Product Descriptions: Way to Write a Product Description That Sells

Choose a copy format.

Bullet points, paragraphs, and tables are the three most prevalent types of copy styles used in product descriptions. Each format serves a distinct purpose(product features).

3 Different Copy Formats

Points to Remember

Bullet points are a great way to showcase important product aspects like specs (size, colour, technology, use cases, and so on) and features. These are frequently short sentences that are ideal for shoppers who will merely skim the most important product facts.


Bullet points will not suffice if your offering demands a little bit of narrative to captivate customers’ emotions and imagination. This is where a text paragraph comes in. The story behind a product can be told in a paragraph of three to four sentences. Feel free to add another paragraph if you have anything to say about the product. It’s fine to add some personality to your content, as long as it’s suitable and consistent with your brand.


It’s best to use a table to list or compare variants and specs for product versions having technical specs, such as electronic products. Tables make it much easier to assimilate technical information.

Use Mini-Stories to Stand Out

What distinguishes your product? Is your sweater made by people who are less fortunate? Are you making your product out of locally sourced, recycled, or sustainable materials? What are your objectives? Are there any persons or organisations that will gain from every sale you make? Using touching stories to connect with your audience on a deeper level overcomes the rational limitations that come with persuasive copywriting. Remember that consumers buy based on emotion and justify their purchases with rationality.

Although storytelling is not new, it is nevertheless quite effective. A 2017 study found that 87 percent of consumers would purchase products from a firm that promotes a social cause. Toms and Patagonia are two well-known brands that have used social cause tales to connect with their customers and ultimately improve sales. Thousands of businesses throughout the world have adopted this method. Is it necessary for mini-stories to have a social purpose? No. Consider how you can make your product stand out. Is there any specific technology in your product? How did the product undergo testing?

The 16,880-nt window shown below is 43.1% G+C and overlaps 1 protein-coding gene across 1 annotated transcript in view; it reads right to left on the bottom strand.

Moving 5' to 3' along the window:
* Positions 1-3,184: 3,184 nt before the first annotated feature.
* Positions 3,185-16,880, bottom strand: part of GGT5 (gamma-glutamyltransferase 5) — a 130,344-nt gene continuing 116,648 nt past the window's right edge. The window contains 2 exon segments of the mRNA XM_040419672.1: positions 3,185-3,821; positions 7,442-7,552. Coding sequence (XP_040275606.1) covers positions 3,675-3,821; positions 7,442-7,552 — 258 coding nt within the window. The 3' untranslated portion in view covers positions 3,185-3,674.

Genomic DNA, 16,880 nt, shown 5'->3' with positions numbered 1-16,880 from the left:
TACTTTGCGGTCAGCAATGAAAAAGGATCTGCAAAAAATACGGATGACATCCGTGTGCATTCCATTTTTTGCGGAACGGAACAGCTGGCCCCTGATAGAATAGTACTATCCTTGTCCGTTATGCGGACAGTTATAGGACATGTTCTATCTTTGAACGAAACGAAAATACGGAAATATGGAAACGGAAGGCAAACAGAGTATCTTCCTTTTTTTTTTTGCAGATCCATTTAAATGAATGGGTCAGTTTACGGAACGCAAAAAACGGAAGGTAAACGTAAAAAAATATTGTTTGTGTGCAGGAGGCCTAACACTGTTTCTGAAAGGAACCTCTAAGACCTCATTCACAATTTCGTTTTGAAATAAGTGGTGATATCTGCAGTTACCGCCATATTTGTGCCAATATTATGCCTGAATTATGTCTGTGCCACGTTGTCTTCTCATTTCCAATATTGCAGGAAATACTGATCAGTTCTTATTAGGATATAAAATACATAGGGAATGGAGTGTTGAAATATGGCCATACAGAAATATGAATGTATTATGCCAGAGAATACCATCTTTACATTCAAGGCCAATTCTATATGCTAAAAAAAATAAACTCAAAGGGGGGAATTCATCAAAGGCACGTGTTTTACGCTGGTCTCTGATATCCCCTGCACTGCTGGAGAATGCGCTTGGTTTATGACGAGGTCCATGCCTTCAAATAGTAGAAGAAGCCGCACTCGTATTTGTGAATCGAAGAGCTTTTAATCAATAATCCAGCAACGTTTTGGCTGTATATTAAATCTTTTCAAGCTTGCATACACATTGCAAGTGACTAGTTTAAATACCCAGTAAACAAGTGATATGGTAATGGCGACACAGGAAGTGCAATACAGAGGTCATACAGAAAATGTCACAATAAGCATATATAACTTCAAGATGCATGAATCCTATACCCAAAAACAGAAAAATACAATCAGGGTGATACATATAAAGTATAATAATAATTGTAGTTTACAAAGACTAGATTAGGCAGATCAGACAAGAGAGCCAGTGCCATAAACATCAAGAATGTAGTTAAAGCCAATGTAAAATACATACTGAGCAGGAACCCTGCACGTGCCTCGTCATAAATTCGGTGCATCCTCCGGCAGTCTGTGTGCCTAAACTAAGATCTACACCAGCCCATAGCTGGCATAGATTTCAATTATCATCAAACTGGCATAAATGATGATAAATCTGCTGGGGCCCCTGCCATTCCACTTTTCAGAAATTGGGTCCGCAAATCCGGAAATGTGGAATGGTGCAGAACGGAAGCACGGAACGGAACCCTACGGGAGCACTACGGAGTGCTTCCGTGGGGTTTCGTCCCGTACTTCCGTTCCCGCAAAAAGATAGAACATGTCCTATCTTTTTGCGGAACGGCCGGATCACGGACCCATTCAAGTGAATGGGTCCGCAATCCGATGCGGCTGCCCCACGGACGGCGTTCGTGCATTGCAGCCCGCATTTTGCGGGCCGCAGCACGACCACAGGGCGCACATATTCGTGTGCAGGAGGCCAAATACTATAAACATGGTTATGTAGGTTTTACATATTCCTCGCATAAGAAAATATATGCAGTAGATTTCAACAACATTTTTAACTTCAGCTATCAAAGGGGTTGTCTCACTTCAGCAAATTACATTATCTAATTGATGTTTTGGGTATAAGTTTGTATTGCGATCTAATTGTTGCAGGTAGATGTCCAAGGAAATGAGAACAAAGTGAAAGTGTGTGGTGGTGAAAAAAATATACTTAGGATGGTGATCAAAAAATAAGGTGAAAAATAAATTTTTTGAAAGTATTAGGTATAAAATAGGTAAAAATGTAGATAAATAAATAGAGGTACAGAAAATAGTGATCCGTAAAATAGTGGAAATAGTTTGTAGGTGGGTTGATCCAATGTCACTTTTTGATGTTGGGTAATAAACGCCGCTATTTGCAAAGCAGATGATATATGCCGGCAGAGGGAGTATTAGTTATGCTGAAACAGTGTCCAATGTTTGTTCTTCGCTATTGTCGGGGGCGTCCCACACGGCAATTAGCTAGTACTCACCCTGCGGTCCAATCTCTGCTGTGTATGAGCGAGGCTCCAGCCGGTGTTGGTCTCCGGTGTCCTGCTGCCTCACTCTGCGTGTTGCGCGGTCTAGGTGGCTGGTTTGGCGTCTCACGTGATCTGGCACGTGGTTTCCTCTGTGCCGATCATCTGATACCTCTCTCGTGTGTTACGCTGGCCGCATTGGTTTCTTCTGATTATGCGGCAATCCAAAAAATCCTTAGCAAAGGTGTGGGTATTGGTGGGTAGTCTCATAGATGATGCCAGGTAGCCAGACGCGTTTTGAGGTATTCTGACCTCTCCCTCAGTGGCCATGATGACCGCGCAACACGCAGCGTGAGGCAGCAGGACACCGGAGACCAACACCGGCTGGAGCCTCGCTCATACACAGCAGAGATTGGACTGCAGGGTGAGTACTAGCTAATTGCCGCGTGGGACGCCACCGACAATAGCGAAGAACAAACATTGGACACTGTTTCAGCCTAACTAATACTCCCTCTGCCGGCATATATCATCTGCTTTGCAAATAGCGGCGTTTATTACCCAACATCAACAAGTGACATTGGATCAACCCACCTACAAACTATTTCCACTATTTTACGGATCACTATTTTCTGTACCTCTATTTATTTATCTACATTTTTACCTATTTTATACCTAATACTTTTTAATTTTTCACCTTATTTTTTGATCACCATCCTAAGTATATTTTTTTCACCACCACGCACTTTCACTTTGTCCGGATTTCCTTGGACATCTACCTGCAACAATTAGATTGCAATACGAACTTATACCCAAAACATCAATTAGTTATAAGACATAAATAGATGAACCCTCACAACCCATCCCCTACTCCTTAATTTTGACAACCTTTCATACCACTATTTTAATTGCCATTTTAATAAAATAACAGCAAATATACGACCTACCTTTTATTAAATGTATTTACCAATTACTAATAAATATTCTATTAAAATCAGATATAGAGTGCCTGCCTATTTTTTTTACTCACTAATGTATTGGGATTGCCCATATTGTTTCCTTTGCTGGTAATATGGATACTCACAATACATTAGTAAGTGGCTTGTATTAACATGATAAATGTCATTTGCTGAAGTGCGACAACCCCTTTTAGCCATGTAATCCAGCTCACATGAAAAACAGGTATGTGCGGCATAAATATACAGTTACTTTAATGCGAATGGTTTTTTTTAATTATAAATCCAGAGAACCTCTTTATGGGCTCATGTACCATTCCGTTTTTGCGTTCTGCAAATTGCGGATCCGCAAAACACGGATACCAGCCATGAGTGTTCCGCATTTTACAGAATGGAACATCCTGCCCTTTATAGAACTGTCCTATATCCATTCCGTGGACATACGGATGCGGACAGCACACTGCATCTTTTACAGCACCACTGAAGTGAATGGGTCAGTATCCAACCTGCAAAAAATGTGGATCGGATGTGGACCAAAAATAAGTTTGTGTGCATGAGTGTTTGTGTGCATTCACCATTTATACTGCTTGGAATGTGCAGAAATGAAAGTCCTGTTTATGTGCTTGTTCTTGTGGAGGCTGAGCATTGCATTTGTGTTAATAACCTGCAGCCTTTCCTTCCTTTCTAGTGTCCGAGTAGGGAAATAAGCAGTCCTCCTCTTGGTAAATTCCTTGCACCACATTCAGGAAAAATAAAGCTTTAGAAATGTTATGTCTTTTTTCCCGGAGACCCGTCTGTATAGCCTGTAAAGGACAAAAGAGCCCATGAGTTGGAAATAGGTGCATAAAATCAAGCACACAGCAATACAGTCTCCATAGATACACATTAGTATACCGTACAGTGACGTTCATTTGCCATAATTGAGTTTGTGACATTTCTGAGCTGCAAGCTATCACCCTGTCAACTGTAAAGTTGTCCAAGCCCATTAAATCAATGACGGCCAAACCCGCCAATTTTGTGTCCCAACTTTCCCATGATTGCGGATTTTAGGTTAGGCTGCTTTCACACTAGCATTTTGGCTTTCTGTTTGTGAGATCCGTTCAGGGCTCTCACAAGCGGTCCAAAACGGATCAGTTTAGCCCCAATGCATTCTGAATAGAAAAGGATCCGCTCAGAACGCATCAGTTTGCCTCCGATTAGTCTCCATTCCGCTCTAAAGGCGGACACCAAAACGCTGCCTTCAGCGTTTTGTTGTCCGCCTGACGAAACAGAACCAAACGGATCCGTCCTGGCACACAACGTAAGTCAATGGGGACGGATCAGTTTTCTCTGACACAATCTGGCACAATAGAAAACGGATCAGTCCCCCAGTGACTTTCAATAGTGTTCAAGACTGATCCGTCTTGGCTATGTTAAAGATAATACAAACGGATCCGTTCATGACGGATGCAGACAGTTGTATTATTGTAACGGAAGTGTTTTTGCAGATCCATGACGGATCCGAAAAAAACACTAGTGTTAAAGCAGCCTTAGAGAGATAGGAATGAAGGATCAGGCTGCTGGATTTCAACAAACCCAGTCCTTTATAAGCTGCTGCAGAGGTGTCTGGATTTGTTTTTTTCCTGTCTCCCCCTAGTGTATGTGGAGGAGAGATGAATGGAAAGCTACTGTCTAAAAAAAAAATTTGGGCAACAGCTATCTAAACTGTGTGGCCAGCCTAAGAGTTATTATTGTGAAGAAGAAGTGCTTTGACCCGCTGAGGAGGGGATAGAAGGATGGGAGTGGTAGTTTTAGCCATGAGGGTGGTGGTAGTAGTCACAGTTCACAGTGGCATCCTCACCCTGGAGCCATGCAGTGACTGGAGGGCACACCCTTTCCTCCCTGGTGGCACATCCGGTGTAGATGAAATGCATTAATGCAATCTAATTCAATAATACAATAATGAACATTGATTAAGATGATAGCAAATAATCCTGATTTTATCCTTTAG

Ask yourself these questions to generate mini-story ideas.

  • 1.Who is responsible for the product?
  • 2.What is the logic behind it?
  • 3.What happened to make the product what it is now?
  • 4.What challenges did you have in bringing the product to life?

Stay away from ambiguous descriptors.

It’s tempting to just characterise a product as “excellent” or “wonderful,” especially if it actually represents these qualities. These are standard modifiers included in nearly every lousy product description. However, you do not want a poor product description. You want something that stands out from the crowd and speaks directly to your target audience. As a result, you must avoid using these ambiguous terms. These terms reduce the ability of your product description content to readily convert a shopper.

Why not describe the substance that makes it high-quality instead of saying “high-quality”? Besides, why not use words to explain the materials that make the product durable instead of saying “durable”? Furthermore, why not use the words that make the thing good instead of “good”? Make your readers visualise themselves using the product. Copywriting for product descriptions can be difficult, especially if you’re selling ordinary things. When you’re selling garbage bags, how can you be inventive?

Concentrate on the Product’s Advantages

A feature is something about a product that appeals to our rational side. A benefit is something you acquire as a result of a product’s feature that appeals to our emotions. The most effective product descriptions start with emotions and then rationalise them.

Instead of telling customers about the characteristics of your product, tell them about the benefits. “What’s in it for your audience?” you might wonder. Consider how brands market smartphone gadgets. Most firms will state that their phone has a 24 MP camera, but they will not emphasise it. They concentrate on the benefits to the users.

On Google’s product page, this is how the Pixel 4 smartphone was introduced:

-Avoid using the flash. With the newest version of Night Sight, you can capture rich detail and colour even in the dark.-Difficult shots made simple. With multiple exposure controls, you may adjust the brightness and shadows separately. With Live HDR+, you can capture vibrant colours. -Pay attention to what matters. Portrait Mode has improved with the addition of a second camera lens. Backgrounds blur into an artistic blur, giving images a DSLR-like appearance.

-As you zoom in, make sure you don’t miss anything. Taking high-quality images from a distance is simple with a second camera lens and Super Res Zoom. Better photos with family and friends. Frequent Faces remembers the people you picture most frequently and takes Top Shot photographs of them smiling and not blinking.

Source: product rule , product features

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